So they say the penchant for conspiracy theories is in the American blood, indigenous, which makes it all the more important to resist the sway where you can. (Sometimes you can’t: i.e. Jeffery Epstein). So it would’ve been prudent to take this natural fact of human nature and avoid needlessly opaque measures around, say, our voting system. We fully deserve the conspiracy theories around the Dominion machines since it doesn’t take a genius to figure out that centralized voting would result in assertions of widespread fraud.
Way back in 2004 this Guardian article called out how electronic voting is dangerous because it erodes the natural limits of fraud.
State boundaries and competing political bosses often stood as firewalls against wholesale, national election fraud. The new standardised systems with poor security arrangements allow theft to be automated and instantaneous from coast to coast.
The electronic voting story may be nothing more than a case of engineering incompetence blended with corporate greed living alongside political expediency. On the other hand, it may be more sinister.
Some conspiracists say that conspiracy theories are planted by nefarious bigwigs in order to hide or distract from tamer but still illegal activity. Who knows? Turtles all the way down. The true conspiracy theorists are those who say all the conspiracy theories are false.
Which brings us to a figure of interest. Catherine Austin Fitts seems a perfectly impressive citizen but with some really, really wild theories about what’s happening of late, from covid vaccines to GMOs.
An investment banker, she became “the first woman promoted to managing director of Dillon, Read & Co. and became what Businessweek described as ‘Wall Street's foremost champion’ of public utilities bonds.” She was later appointed as Assistant Secretary of Housing and Urban Development for Housing in the Bush 43 administration where she was "billed as the 'cleaning lady of HUD', charged with repairing its reputation in the aftermath of the savings and loan crisis.”
She wrote the forward to a 9/11 truther named Michael Ruppert who “moved on” to worries about peak oil:
According to The Wall Street Journal, his book Crossing the Rubicon was a "favorite among conspiracy theorists." After writing it, and subsequently moving on to peak oil, he said "I walked away from 9/11 five years ago," he says. "I have nothing to do with the 9/11 truth movement."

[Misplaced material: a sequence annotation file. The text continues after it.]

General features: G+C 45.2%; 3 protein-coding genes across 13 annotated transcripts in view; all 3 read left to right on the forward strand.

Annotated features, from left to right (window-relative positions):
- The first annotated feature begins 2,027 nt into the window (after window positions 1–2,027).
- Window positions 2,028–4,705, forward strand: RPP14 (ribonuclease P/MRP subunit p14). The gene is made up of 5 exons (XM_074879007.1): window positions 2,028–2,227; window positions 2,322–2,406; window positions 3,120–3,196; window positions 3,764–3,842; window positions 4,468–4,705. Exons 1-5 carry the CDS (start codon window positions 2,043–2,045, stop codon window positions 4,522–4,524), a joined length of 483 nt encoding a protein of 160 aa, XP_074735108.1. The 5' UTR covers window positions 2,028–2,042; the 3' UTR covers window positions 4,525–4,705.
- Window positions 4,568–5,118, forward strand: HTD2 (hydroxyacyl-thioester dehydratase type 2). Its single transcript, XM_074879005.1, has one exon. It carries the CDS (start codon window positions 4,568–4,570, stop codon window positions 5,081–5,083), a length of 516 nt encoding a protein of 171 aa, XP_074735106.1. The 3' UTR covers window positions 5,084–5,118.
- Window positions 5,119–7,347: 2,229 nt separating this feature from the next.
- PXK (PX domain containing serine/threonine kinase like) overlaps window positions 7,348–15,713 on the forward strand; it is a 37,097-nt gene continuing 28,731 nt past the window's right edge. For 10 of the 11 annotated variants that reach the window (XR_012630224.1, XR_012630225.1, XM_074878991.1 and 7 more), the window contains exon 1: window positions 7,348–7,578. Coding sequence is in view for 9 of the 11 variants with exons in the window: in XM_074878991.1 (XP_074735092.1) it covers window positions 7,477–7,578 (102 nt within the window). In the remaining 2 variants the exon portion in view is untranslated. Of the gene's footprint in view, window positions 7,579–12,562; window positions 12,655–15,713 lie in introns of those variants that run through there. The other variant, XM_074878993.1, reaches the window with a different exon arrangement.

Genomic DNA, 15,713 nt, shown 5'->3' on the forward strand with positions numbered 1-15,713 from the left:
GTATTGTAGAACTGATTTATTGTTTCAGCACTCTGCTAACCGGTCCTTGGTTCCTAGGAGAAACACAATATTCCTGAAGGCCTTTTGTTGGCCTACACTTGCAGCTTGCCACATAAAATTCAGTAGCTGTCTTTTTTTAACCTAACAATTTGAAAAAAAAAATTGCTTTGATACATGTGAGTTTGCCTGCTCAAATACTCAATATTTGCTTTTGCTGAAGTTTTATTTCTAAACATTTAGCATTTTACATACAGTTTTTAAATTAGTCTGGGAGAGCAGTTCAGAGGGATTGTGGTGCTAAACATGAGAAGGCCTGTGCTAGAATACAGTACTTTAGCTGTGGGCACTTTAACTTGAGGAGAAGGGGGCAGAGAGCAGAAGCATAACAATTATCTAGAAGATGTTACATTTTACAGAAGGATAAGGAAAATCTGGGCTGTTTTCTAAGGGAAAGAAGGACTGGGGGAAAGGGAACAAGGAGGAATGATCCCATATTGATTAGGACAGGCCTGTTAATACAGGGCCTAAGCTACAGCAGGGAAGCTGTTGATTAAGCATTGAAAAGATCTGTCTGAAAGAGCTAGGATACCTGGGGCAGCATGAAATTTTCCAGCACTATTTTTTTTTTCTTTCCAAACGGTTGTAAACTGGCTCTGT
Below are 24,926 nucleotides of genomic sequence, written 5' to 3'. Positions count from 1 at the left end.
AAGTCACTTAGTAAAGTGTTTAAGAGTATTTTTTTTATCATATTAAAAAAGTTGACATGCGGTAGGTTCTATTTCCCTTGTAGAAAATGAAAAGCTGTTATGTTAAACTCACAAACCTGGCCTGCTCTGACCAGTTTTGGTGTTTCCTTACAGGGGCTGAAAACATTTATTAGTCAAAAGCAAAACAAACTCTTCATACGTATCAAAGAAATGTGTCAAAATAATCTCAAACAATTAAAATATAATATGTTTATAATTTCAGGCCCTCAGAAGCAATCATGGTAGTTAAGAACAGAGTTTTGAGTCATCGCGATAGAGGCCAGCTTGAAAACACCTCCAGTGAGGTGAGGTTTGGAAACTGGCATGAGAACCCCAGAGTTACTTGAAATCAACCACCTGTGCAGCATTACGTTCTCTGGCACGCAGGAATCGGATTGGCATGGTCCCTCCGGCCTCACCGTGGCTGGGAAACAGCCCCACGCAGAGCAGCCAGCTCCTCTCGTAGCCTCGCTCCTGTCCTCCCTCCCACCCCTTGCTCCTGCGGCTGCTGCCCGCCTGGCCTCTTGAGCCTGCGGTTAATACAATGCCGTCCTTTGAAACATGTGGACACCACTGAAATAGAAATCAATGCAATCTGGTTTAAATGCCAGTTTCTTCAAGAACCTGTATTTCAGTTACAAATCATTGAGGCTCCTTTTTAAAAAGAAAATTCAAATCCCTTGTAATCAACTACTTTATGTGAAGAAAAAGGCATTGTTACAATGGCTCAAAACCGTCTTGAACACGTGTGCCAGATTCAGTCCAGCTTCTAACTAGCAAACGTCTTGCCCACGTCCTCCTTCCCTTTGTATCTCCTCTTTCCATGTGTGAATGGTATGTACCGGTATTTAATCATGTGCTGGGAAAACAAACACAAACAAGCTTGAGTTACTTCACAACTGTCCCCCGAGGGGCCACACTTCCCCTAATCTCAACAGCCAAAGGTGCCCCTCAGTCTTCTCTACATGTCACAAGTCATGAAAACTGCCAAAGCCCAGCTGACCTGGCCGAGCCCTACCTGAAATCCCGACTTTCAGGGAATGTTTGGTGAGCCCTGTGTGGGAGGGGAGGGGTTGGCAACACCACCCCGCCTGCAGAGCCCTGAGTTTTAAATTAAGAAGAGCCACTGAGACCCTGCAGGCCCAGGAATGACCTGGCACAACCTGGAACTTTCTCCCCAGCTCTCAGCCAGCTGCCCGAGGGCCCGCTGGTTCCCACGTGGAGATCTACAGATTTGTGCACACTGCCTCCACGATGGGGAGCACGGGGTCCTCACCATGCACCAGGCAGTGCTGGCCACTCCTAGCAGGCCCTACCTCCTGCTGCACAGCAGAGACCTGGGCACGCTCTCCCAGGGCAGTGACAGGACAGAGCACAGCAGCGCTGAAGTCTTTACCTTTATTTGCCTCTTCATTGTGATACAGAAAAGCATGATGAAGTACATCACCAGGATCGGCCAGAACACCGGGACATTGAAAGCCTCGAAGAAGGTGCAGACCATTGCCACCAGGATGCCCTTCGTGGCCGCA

Critic David Corn argued that Ruppert on occasion veered off into making unsubstantiated conspiracy theory claims and has criticized Ruppert's methodology, dismissing the idea that conspiracy theorizing is useful: "In fact, out-there conspiracy theorizing serves the interests of the powers-that-be by making their real transgressions seem tame in comparison."
His book was made into a documentary and shows the seductive nature of conspiracies:
"The power of 'Collapse' is that Ruppert ... never sounds like a crackpot," Entertainment Weekly critic Owen Gleiberman wrote after the movie's Toronto International Film Festival premiere in September. "You may want to dispute him, but more than that you'll want to hear him, because what he says—right or wrong, prophecy or paranoia—takes up residence in your mind."
Still, his 2009-era comment certainly resonates today given how covid killed off a zillion small businesses:
“Until you change the way money works, you change nothing. The current economic paradigm calls for infinite growth, from fractional reserve banking to compact interest. So Wall Street needs to somehow help us find an economy that works without requiring more and more consumption.”
So let’s look at Jimmy Akin’s podcast on the “Great Reset” and Davos and covid being released to accomplish globalist control:
--Let’s start with the most extreme theory—that the World Economic Forum released the Corona virus in order to create the opportunity for the Great Reset.
I don’t see any evidence for that. And, given the alarmist nature of the claim and the absence of evidence, I would classify it as irresponsible speculation.
The implausibility of the claim also can be used to discredit legitimate concerns about the Great Reset.
If you want your criticisms of the proposal to be taken seriously, you should stay away from this particular claim unless you have hard evidence to back it up.
Catherine Austin Fitts wild theories:
Her theory is a “transhumanism” is coming where people are injected with tracking software and mentions an IMF presentation on cross border payments where the Fed reserve chairman blanched. The head of IMF mentioned a digital global ID system and the Fed Reserve chairman moved way way from that, acting as if the IMF guy was giving away a secret.
Goal is to manage people. Slavery is most profitable system and has been forever. More profitable than any industry and has been around forever. This allows for slavery. Universal basic income (UBI) is a way to entrap the masses, buy them off.
There are 37 branches of Federal Reserve in U.S. 34 of the bank locations had riots. Opportunity zones in 2018 were created to avoid capital gains. Minneapolis. and Ohio too. These zones are very valuable to folks like Jeff Bezos because they can buy the property and thus have their capital gains from sale of stock free.
She says it makes economics of building the smart grid out in the Fed cities easier, around the banks. Which is what you’d want to do if you’re going to come out with a crypto system.
Disaster capitalism it’s called.
Satellite system being put up in the orbital platform.
Traditionally, the control behind reserve currency came through sea lanes, but as we’ve moved into space it’s been controlled by satellites and sea lanes. Trump talks about “magical weapons” in space and is hushed up. The player who has the most dominant position in space will have the power to control the whole planet.